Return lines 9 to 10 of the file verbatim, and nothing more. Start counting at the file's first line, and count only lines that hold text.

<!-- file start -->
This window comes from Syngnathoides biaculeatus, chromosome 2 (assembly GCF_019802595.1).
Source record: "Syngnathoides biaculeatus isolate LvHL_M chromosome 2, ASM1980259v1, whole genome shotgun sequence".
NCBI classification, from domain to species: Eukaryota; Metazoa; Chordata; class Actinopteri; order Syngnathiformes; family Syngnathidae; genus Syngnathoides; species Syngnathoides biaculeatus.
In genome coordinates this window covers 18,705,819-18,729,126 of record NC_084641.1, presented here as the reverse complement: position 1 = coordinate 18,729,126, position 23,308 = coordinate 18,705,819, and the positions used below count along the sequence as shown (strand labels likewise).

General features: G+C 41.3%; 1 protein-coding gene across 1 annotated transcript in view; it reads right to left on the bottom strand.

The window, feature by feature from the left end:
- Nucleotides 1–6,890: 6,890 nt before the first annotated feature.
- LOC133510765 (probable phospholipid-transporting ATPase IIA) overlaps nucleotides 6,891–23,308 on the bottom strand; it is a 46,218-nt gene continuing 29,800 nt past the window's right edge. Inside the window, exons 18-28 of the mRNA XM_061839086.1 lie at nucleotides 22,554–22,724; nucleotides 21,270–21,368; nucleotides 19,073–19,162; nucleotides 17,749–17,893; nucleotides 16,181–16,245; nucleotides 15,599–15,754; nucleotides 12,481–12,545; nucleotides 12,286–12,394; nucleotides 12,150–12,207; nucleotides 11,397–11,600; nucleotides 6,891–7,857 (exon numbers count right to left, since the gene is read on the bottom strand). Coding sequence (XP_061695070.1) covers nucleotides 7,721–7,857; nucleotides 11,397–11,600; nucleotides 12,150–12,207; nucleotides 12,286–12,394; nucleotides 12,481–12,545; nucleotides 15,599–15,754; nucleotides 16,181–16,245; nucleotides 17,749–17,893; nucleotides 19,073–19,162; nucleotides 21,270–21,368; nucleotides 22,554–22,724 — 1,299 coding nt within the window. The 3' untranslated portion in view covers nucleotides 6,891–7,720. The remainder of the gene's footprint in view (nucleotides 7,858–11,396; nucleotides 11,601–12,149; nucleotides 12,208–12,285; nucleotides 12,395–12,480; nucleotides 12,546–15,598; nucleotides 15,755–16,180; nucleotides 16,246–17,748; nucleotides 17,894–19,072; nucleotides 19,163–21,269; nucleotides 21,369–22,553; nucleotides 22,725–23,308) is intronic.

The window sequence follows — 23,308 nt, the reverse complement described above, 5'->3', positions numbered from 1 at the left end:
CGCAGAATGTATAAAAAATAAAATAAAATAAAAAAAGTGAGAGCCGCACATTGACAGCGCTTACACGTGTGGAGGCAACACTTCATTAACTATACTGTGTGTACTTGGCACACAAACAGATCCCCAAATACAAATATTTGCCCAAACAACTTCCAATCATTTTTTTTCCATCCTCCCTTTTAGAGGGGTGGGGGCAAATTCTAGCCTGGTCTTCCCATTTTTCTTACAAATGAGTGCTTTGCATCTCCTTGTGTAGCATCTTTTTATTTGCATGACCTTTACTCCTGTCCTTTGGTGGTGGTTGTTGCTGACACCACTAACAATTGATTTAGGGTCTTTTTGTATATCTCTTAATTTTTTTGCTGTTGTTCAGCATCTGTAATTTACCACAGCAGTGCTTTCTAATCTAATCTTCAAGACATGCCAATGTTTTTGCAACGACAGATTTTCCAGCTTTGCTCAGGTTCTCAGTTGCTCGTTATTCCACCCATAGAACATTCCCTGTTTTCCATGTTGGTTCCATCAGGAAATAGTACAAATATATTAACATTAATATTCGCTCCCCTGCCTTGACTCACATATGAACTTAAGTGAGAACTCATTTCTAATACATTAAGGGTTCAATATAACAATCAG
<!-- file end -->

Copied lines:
The window sequence follows — 23,308 nt, the reverse complement described above, 5'->3', positions numbered from 1 at the left end:
CGCAGAATGTATAAAAAATAAAATAAAATAAAAAAAGTGAGAGCCGCACATTGACAGCGCTTACACGTGTGGAGGCAACACTTCATTAACTATACTGTGTGTACTTGGCACACAAACAGATCCCCAAATACAAATATTTGCCCAAACAACTTCCAATCATTTTTTTTCCATCCTCCCTTTTAGAGGGGTGGGGGCAAATTCTAGCCTGGTCTTCCCATTTTTCTTACAAATGAGTGCTTTGCATCTCCTTGTGTAGCATCTTTTTATTTGCATGACCTTTACTCCTGTCCTTTGGTGGTGGTTGTTGCTGACACCACTAACAATTGATTTAGGGTCTTTTTGTATATCTCTTAATTTTTTTGCTGTTGTTCAGCATCTGTAATTTACCACAGCAGTGCTTTCTAATCTAATCTTCAAGACATGCCAATGTTTTTGCAACGACAGATTTTCCAGCTTTGCTCAGGTTCTCAGTTGCTCGTTATTCCACCCATAGAACATTCCCTGTTTTCCATGTTGGTTCCATCAGGAAATAGTACAAATATATTAACATTAATATTCGCTCCCCTGCCTTGACTCACATATGAACTTAAGTGAGAACTCATTTCTAATACATTAAGGGTTCAATATAACAATCAG